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Open Access Publications from the University of California

Challenging the Manufactured Identity of Hispanic Serving Institutions (HSIs): Co-constructing an Organizational Identity

  • Author(s): Garcia, Gina Ann
  • Advisor(s): Hurtado, Sylvia
  • et al.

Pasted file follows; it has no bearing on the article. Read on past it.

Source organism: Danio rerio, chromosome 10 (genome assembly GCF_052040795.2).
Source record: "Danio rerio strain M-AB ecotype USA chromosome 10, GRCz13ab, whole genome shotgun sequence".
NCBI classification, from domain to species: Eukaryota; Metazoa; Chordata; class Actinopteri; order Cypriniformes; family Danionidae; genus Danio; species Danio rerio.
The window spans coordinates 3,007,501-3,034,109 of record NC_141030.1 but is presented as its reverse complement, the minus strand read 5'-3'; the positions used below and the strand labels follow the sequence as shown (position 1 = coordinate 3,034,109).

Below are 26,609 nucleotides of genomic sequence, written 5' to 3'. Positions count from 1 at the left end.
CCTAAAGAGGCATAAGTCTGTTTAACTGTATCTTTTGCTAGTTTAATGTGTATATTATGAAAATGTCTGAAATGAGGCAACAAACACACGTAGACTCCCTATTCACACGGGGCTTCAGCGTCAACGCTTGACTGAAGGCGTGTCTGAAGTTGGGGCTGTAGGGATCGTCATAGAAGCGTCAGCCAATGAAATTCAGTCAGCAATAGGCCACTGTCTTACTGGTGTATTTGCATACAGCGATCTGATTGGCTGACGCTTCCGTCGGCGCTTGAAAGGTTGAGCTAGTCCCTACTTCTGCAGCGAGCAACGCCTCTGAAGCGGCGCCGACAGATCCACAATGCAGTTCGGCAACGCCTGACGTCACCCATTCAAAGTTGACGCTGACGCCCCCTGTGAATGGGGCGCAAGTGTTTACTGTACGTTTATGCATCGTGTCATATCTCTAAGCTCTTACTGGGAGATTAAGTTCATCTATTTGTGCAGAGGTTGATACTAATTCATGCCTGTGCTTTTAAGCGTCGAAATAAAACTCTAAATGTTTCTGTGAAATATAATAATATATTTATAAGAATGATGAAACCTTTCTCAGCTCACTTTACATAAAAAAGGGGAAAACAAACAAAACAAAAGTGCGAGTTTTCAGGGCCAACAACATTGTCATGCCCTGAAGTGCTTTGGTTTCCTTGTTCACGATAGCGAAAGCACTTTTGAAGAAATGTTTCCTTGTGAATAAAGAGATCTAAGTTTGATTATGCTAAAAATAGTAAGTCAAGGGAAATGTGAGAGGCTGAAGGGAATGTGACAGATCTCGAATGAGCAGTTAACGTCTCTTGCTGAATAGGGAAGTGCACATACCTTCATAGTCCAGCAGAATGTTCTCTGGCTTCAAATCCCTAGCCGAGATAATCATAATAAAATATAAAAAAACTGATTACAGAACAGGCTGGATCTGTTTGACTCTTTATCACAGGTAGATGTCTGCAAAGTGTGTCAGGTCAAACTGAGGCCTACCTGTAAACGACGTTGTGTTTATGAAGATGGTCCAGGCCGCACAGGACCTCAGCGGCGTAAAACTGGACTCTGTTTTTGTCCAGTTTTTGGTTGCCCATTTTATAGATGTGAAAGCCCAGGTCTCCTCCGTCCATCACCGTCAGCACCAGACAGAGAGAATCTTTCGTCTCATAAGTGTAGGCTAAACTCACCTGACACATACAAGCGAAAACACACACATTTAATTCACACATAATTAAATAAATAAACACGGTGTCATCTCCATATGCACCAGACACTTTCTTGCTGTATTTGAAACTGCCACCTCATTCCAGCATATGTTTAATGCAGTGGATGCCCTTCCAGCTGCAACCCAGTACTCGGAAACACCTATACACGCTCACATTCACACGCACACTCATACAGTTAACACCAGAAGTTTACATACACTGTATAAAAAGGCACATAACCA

With the burgeoning of the Latina/o student population in postsecondary institutions, the federal government now designates institutions enrolling 25% or more undergraduate Latina/o students as Hispanic Serving Institutions (HSIs). Enrolling over 50% of all Latina/o college students, HSIs are important contributors to the enrollment, persistence, and graduation of Latinas/os. The perennial question facing HSIs, however, is what does it mean to serve Latina/o students? As an emerging institutional form, HSIs are undergoing the process of establishing normative behaviors, values, and identities. Having a clear identity is an important way for organizations to establish legitimacy and manage their external environment. The purpose of this study was to determine the ways in which various members of a postsecondary institution co-construct their organizational identity as a HSI. Using a case study design inclusive of interviews with key institutional members, focus groups with students, document reviews, and formal observations, this research examined the way one large, public, four-year master's granting institution (NSU) is undergoing the process of identifying as a HSI. This study contributes to a theoretical understanding of organizational identity construction, with a specific focus on one distinct organizational label, and has implications for institutional practice and federal policy. Results exhibit that when asked "Who are we as an organization?" members used sensegiving processes to draw on formal identity claims about the most central, distinct, and enduring aspects of the organization's identity. This included four core values of the organization including: regionally focused, committed to the community, dedicated to access, and serving of a diverse population. Evidence in this case posits that these four core identities are integrated with the HSI designation, although it is a latent identity less salient to most members. Through sensemaking processes, members drew on deeply held assumptions and embedded practices, constructing their HSI identity based on organizational structures and processes that reflect a Latina/o-serving mission. This study suggests that both sensemaking and sensegiving are important in the co-construction of an organizational identity while challenging the notion that the HSI identity is strictly manufactured and driven by enrollment. Furthermore, it proposes a theoretical framework for studying the organizational identity of HSIs.

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